|Why Is This 18th Century Relic Still Around?|
|Topic||Government and the Economy|
|Key Words||stamp duty, tax, stock purchases, tax revenue|
|News Story||Britain has taxed property and stock shares for over two hundred years, and Parliament shows no signs of repealing it. A small tax, raising only about 0.8% of total government revenue, the stamp duty nevertheless has shown itself to be remarkably resilient over time
The property tax (also called a stamp duty) itself is assessed as only 0.5% of the market value of the trade, and is assessed only on domestic transactions. It's remarkably cheap to collect, costing only 3pence for every £100, compared to the corporate income tax that costs £1.42 for every £100 collected. At the same time, tax opponents claim that the tax is anti-competitive, since it is only assessed on domestic trades. If a foreign company were to buy a London firm, it would pay the tax once and never again, since the resulting firm would now be a foreign company. If a British firm were to buy a London company, it would pay the tax over and over again, for every transaction made, because the firm would remain a domestic company.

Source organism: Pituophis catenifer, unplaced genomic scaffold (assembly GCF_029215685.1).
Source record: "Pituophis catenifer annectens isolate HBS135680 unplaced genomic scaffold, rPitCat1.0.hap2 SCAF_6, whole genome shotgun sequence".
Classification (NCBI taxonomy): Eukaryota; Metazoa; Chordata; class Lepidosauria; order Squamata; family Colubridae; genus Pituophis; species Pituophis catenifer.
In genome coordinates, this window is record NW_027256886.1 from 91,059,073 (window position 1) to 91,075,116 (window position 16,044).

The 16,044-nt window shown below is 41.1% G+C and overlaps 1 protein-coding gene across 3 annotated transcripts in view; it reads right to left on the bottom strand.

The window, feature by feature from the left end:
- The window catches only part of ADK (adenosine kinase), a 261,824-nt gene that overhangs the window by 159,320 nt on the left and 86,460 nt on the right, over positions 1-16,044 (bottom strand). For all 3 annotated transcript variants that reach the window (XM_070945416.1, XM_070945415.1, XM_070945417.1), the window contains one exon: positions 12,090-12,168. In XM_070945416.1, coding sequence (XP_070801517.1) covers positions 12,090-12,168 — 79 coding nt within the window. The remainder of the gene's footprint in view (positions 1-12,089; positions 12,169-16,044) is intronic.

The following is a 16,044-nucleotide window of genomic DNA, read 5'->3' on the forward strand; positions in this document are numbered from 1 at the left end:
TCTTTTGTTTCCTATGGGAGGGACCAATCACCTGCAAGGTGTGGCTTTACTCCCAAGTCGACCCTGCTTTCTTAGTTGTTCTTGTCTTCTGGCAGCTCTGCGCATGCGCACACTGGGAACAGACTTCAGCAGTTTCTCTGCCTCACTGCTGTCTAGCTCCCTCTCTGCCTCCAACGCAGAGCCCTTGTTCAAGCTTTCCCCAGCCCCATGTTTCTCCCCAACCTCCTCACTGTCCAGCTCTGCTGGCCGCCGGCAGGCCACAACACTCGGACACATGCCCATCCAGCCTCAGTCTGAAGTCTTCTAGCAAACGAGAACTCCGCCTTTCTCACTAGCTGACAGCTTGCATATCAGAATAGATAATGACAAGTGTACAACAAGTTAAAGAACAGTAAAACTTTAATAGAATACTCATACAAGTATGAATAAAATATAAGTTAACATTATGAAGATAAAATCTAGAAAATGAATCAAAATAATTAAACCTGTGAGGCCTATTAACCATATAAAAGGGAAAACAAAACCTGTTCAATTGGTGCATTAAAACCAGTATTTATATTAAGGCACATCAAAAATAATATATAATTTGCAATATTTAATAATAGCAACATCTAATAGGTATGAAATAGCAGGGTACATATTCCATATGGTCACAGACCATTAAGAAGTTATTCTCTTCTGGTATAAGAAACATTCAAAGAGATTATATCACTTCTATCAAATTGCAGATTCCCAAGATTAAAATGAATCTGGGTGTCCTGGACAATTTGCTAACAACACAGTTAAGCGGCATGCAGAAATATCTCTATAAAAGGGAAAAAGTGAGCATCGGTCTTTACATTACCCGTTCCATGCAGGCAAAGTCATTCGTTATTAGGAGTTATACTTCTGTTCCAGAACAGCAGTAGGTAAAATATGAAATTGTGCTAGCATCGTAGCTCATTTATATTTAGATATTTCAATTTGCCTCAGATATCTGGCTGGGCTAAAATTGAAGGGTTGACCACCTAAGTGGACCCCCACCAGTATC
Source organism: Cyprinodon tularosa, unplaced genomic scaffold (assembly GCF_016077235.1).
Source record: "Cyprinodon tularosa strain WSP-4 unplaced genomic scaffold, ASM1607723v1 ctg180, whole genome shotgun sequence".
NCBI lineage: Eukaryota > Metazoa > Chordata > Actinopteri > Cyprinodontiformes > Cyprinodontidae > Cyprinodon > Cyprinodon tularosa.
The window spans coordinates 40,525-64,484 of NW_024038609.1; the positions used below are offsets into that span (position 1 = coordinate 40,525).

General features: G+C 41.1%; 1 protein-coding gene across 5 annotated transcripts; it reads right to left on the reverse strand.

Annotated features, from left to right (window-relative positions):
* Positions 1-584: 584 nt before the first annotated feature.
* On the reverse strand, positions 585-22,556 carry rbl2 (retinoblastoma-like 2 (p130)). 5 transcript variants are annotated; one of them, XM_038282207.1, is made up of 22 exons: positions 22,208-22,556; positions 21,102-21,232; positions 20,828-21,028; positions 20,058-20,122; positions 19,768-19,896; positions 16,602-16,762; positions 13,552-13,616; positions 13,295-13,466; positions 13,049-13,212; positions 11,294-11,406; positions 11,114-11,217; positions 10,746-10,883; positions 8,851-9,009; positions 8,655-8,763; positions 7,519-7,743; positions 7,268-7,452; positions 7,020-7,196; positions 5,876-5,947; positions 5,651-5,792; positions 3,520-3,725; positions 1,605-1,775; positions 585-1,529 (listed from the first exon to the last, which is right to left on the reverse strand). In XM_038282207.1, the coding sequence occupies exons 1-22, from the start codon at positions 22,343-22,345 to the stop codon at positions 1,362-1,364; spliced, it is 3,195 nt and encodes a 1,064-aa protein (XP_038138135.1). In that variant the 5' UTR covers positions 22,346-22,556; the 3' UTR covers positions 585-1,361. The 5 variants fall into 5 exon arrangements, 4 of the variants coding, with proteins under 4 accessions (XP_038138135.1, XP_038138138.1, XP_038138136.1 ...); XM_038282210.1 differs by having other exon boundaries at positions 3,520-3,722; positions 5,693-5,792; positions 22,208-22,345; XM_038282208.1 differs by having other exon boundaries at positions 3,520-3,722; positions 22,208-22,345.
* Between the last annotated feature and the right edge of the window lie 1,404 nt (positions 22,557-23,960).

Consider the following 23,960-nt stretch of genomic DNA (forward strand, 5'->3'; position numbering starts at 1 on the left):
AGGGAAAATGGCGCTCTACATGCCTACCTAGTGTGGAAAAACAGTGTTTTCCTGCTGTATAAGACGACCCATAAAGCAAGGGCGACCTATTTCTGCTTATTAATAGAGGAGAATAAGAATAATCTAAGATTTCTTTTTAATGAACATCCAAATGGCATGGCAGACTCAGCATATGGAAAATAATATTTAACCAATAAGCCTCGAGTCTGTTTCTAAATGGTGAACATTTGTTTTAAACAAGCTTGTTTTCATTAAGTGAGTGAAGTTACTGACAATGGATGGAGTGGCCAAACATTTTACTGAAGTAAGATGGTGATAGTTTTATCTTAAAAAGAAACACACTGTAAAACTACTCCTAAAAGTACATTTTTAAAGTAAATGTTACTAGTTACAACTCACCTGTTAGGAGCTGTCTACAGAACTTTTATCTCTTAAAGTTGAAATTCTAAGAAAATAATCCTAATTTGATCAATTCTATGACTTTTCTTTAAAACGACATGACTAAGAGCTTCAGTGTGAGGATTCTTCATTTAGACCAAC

Other tax opponents argue that the tax reduces share price, and thus the incentive to engage in investment, which may require additional share purchases. What's more, it's not a tax on any sort of value-added, as other taxes would be; it's simply a tax on the transaction itself.
Perhaps this is why William Pitt the Younger in the late 18th century raised the value of the tax. Because he could.
|Source||"Licking the Stamp Duty." The Economist. 31 August 2006.|
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